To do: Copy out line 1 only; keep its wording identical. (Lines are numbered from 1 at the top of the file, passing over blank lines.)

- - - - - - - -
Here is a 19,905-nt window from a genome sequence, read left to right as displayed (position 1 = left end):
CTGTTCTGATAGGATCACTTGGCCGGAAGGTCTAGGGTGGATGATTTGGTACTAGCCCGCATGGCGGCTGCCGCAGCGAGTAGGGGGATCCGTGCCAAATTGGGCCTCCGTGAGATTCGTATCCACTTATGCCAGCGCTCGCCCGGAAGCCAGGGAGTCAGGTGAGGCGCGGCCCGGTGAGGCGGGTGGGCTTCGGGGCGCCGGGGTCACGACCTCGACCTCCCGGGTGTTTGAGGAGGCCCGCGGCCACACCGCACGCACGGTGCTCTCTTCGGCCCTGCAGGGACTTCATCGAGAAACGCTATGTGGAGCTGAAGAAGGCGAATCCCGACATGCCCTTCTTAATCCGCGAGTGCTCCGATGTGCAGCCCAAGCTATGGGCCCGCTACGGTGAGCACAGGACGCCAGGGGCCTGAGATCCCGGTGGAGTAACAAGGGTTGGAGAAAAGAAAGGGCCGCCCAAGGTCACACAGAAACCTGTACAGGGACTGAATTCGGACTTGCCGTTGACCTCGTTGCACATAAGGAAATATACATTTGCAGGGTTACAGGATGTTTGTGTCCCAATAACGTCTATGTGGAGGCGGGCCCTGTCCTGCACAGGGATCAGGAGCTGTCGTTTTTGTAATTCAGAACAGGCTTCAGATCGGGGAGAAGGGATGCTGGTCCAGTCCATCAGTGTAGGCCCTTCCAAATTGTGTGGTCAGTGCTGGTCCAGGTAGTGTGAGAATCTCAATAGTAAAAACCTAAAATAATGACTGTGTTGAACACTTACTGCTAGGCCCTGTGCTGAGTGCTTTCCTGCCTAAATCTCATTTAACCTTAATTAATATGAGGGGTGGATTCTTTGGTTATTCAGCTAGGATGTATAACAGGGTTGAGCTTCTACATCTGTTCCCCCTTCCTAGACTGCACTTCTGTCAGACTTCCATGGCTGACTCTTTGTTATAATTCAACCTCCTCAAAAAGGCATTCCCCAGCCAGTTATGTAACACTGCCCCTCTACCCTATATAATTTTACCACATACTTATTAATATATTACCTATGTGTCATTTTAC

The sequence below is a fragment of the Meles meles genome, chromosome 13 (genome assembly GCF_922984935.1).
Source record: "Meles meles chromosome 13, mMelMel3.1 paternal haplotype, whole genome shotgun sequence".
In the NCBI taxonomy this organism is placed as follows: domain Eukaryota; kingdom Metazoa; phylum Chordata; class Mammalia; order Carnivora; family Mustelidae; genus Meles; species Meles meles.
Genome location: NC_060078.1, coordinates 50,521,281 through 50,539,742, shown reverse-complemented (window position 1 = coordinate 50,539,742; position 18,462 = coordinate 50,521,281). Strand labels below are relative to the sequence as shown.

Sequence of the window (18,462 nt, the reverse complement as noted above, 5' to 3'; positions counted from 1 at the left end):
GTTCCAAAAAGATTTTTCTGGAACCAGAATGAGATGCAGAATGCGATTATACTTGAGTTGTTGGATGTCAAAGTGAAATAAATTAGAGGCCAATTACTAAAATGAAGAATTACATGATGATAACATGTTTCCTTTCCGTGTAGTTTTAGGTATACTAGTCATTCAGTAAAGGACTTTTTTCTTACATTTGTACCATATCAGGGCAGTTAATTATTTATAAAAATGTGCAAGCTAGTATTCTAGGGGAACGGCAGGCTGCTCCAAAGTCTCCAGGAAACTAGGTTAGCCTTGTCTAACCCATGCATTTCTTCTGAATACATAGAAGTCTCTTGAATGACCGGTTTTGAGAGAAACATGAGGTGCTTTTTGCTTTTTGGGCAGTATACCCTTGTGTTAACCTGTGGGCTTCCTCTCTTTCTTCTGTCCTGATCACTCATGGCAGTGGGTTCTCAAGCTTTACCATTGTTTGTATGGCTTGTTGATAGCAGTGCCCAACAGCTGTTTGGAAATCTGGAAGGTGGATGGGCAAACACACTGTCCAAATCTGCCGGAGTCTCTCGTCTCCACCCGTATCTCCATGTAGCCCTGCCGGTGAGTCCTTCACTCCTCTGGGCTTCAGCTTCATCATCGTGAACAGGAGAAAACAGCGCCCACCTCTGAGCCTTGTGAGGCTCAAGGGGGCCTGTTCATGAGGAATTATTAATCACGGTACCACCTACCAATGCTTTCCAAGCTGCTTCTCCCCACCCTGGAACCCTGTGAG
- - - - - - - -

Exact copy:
Here is a 19,905-nt window from a genome sequence, read left to right as displayed (position 1 = left end):